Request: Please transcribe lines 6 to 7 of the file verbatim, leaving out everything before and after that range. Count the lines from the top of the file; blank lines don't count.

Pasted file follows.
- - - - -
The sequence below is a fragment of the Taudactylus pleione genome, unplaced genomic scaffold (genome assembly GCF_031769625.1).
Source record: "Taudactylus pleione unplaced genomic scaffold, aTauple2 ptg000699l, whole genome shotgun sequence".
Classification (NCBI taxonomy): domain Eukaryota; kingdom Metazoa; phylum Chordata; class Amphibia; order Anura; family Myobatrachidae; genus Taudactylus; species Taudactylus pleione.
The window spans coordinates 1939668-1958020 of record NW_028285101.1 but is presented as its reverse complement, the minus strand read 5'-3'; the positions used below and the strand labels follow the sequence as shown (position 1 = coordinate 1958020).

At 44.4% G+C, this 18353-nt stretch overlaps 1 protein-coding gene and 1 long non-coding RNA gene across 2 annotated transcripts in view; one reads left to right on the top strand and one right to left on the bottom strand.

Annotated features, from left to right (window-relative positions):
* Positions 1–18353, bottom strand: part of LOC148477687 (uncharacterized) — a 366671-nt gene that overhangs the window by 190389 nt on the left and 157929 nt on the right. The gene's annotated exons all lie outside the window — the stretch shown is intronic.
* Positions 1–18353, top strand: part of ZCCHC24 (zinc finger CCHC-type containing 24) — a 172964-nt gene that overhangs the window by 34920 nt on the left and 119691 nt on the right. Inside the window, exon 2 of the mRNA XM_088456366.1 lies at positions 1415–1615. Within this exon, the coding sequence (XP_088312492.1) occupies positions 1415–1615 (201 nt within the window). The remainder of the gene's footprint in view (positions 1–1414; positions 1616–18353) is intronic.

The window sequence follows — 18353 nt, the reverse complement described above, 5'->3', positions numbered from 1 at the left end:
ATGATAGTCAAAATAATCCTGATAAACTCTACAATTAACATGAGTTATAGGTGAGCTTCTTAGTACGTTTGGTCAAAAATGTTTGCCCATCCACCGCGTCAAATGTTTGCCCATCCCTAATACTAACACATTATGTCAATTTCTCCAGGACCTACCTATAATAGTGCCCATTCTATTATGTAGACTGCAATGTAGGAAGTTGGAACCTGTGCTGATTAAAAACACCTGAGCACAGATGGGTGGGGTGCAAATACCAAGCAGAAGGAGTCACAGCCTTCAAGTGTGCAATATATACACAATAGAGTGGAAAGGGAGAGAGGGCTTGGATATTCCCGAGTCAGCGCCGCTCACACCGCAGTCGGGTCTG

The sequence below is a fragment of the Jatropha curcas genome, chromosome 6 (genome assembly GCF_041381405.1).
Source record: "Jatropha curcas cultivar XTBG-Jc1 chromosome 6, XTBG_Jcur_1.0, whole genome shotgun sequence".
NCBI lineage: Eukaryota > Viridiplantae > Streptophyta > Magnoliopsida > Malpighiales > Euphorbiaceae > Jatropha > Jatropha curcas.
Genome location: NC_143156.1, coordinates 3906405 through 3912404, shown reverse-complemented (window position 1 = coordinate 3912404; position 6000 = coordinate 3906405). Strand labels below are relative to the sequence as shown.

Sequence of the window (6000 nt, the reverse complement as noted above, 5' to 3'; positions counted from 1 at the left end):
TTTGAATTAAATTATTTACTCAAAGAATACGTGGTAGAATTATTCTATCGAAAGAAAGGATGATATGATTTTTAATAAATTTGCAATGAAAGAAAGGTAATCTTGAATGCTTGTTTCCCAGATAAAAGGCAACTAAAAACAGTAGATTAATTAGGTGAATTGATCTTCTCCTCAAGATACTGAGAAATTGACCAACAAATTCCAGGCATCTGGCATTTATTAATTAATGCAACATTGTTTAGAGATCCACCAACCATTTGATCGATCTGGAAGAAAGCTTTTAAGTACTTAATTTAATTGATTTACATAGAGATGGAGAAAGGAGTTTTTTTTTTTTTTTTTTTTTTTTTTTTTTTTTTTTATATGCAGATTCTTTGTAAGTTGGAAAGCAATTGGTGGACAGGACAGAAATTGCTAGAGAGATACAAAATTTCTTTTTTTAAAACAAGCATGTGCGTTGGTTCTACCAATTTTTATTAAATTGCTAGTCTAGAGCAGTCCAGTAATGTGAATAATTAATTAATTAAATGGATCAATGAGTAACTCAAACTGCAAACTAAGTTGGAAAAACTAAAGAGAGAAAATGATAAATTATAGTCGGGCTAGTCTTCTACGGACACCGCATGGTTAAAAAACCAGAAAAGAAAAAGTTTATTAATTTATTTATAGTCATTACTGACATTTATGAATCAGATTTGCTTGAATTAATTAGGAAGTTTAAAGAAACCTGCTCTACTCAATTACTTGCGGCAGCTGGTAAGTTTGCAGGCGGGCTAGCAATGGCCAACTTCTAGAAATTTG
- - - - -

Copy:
Annotated features, from left to right (window-relative positions):
* Positions 1–18353, bottom strand: part of LOC148477687 (uncharacterized) — a 366671-nt gene that overhangs the window by 190389 nt on the left and 157929 nt on the right. The gene's annotated exons all lie outside the window — the stretch shown is intronic.